Infinity Countdown: Darkhawk #1 Comic Review: Another Thrilling Entry In The Hit Cosmic Series

Mitch Nissen Mitch Nissen
Expert Contributor
May 30th, 2018

Grew up reading comic books in the 90's. Marvel fan at heart. Hulk, the Midnight Sons, and Marvel's cosmic universe are my favorites.

Infinity Countdown: Darkhawk #1 Comic Review: Another Thrilling Entry In The Hit Cosmic Series
Comics
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Price:
Cosmic Awesomeness

Reviewed by:
Rating:
4
On May 30, 2018
Last modified:May 30, 2018

Summary:

Solid storytelling and gorgeous art. Infinity Countdown: Darkhawk #1 expands on the Infinity Countdown narrative in natural ways, carrying weight and a sense of import to the overall event. Chris Sims and Chad Bowers capture the characters’ personalities and maintain the continuity, building upon what came before rather than rebooting it. All the while keeping the book accessible to new readers. And Gang Hyuk Lim’s art is stunning. This is Marvel Comics at their best.

Price:
Cosmic Awesomeness

Reviewed by:
Rating:

4
On May 30, 2018
Last modified:May 30, 2018

Summary:

Solid storytelling and gorgeous art. Infinity Countdown: Darkhawk #1 expands on the Infinity Countdown narrative in natural ways, carrying weight and a sense of import to the overall event. Chris Sims and Chad Bowers capture the characters’ personalities and maintain the continuity, building upon what came before rather than rebooting it. All the while keeping the book accessible to new readers. And Gang Hyuk Lim’s art is stunning. This is Marvel Comics at their best.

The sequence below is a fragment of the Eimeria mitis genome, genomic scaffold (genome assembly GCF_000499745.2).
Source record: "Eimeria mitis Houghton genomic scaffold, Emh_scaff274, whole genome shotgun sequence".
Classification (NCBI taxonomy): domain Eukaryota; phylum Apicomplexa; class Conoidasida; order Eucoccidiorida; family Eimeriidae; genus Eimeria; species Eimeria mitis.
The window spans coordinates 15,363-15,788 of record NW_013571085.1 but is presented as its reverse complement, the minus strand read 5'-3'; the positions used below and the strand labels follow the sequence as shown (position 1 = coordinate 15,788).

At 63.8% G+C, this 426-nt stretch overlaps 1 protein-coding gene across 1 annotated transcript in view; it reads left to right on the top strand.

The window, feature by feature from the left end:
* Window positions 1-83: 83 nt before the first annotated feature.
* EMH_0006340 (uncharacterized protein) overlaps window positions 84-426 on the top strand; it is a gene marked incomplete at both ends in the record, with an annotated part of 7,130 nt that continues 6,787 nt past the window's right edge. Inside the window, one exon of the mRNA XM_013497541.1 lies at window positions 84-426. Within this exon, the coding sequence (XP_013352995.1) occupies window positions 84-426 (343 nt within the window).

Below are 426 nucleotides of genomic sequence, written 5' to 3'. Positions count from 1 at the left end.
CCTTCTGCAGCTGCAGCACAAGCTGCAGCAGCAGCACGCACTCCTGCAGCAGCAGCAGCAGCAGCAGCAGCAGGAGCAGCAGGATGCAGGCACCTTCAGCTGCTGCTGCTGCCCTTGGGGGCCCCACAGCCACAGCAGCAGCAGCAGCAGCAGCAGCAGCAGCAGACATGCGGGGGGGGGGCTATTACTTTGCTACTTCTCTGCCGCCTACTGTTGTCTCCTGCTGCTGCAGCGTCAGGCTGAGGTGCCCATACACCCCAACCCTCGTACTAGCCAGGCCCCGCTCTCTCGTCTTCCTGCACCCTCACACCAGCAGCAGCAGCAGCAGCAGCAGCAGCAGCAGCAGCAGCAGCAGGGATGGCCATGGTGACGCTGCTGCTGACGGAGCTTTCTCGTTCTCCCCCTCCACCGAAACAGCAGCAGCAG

MORE NEWS FROM THE WEB

A cosmic hero returns in Infinity Countdown: Darkhawk #1 from Marvel Comics. Marvel’s massive 2018 event just got wilder. ComiConverse contributor Mitch Nissen takes a closer look.

Review: Infinity Countdown: Darkhawk #1

What started off last year as just another Guardians of the Galaxy story has grown into one of Marvel’s most sprawling cosmic epics in years. Infinity Countdown, the second arc in writer Gerry Duggan’s grand outer space saga, just added another hero and cast of villains to its pages with Darkhawk and the true Fraternity of Raptors.

Chris Powell a.k.a. Darkhawk has been missing from comics stands for some time, since 2013’s Avengers Arena. In 2017 writer Gerry Duggan reintroduced the Fraternity of Raptors, albeit in a very different form. Later that year Marvel tested the waters once more with the Marvel Legacy one-shot Darkhawk #51. Written by the duo Chris Sims and Chad Bowers, police officer Chris Powell was reunited with his Raptor Amulet becoming Darkhawk once more.

Credit: Marvel Comics

The Synopsis

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Chris has become Darkhawk again, taking down criminals and saving lives. Attacked by the Fraternity of Raptors, Chris has decided to take the fight to them. All he needs is a spaceship to cross the galaxy and find them. Before he can get into space he is attacked by the mechanoid Death’s Head. The intergalactic freelance peacekeeping agent may be just what Chris was looking for.

The Breakdown

Writers Chris Sims and Chad Bowers (X-Men 92’) laid the groundwork for Infinity Countdown: Darkhawk in the Marvel Legacy one-shot, Darkhawk #51, in November of 2017. Infinity Countdown: Darkhawk picks up directly after the events of Darkhawk #51, effectively acting as issue #52.

Sims and Bowers capture Chris Powell’s character and voice nigh perfectly from his past iterations. Readers who’ve been following the characters will find their past investments rewarded. Segueing from the events of Infinity Countdown and Gerry Duggan’s Guardians of the Galaxy titles, the book flows naturally from the event, feeling organic and relevant. This issue even corrects (or plays into) the massive incongruent depiction of the Fraternity of Raptors from Duggan’s run.